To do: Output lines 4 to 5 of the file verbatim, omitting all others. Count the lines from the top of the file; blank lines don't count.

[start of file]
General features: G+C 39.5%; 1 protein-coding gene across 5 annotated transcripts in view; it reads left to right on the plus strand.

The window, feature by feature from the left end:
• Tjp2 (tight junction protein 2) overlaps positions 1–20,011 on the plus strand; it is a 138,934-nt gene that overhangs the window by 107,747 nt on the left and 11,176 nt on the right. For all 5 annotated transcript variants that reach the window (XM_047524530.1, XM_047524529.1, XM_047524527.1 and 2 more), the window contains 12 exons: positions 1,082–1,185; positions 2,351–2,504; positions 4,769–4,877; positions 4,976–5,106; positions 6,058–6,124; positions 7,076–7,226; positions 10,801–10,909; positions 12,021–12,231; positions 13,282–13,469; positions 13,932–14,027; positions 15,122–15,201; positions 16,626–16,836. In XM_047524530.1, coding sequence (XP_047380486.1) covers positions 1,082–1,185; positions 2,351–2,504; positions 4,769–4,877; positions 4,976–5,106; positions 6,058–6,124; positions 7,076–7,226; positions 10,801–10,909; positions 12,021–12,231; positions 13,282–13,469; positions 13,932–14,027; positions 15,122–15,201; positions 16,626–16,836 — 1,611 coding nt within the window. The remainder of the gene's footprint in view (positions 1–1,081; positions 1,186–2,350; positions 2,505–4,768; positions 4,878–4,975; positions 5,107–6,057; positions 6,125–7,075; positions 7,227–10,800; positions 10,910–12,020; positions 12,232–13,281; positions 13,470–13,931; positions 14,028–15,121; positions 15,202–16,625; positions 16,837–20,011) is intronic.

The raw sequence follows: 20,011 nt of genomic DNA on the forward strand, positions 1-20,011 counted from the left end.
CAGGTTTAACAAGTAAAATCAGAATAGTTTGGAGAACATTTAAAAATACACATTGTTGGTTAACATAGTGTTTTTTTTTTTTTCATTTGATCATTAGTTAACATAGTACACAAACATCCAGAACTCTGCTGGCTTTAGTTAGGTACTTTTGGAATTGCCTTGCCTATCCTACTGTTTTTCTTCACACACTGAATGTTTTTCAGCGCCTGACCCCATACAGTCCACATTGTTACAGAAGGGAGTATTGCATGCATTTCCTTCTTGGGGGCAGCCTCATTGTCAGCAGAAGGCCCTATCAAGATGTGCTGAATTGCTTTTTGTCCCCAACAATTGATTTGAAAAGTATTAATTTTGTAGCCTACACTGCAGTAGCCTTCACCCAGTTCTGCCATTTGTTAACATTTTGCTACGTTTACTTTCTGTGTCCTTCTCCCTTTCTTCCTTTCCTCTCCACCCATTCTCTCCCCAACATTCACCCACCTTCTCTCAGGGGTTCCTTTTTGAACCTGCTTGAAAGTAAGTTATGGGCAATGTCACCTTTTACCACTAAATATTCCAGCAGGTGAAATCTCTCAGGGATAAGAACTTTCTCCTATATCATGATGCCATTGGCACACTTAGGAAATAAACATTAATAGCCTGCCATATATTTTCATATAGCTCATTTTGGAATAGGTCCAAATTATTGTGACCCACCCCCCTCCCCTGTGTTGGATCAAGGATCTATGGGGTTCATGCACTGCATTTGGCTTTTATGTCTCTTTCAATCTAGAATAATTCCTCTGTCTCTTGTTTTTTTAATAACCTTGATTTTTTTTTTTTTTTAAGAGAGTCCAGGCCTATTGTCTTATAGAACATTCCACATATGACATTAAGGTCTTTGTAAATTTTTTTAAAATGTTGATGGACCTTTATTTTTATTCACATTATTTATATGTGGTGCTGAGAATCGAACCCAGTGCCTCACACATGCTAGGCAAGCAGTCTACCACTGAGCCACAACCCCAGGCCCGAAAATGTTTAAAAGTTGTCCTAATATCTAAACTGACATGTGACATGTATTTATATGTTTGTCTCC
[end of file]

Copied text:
The raw sequence follows: 20,011 nt of genomic DNA on the forward strand, positions 1-20,011 counted from the left end.
CAGGTTTAACAAGTAAAATCAGAATAGTTTGGAGAACATTTAAAAATACACATTGTTGGTTAACATAGTGTTTTTTTTTTTTTCATTTGATCATTAGTTAACATAGTACACAAACATCCAGAACTCTGCTGGCTTTAGTTAGGTACTTTTGGAATTGCCTTGCCTATCCTACTGTTTTTCTTCACACACTGAATGTTTTTCAGCGCCTGACCCCATACAGTCCACATTGTTACAGAAGGGAGTATTGCATGCATTTCCTTCTTGGGGGCAGCCTCATTGTCAGCAGAAGGCCCTATCAAGATGTGCTGAATTGCTTTTTGTCCCCAACAATTGATTTGAAAAGTATTAATTTTGTAGCCTACACTGCAGTAGCCTTCACCCAGTTCTGCCATTTGTTAACATTTTGCTACGTTTACTTTCTGTGTCCTTCTCCCTTTCTTCCTTTCCTCTCCACCCATTCTCTCCCCAACATTCACCCACCTTCTCTCAGGGGTTCCTTTTTGAACCTGCTTGAAAGTAAGTTATGGGCAATGTCACCTTTTACCACTAAATATTCCAGCAGGTGAAATCTCTCAGGGATAAGAACTTTCTCCTATATCATGATGCCATTGGCACACTTAGGAAATAAACATTAATAGCCTGCCATATATTTTCATATAGCTCATTTTGGAATAGGTCCAAATTATTGTGACCCACCCCCCTCCCCTGTGTTGGATCAAGGATCTATGGGGTTCATGCACTGCATTTGGCTTTTATGTCTCTTTCAATCTAGAATAATTCCTCTGTCTCTTGTTTTTTTAATAACCTTGATTTTTTTTTTTTTTTAAGAGAGTCCAGGCCTATTGTCTTATAGAACATTCCACATATGACATTAAGGTCTTTGTAAATTTTTTTAAAATGTTGATGGACCTTTATTTTTATTCACATTATTTATATGTGGTGCTGAGAATCGAACCCAGTGCCTCACACATGCTAGGCAAGCAGTCTACCACTGAGCCACAACCCCAGGCCCGAAAATGTTTAAAAGTTGTCCTAATATCTAAACTGACATGTGACATGTATTTATATGTTTGTCTCC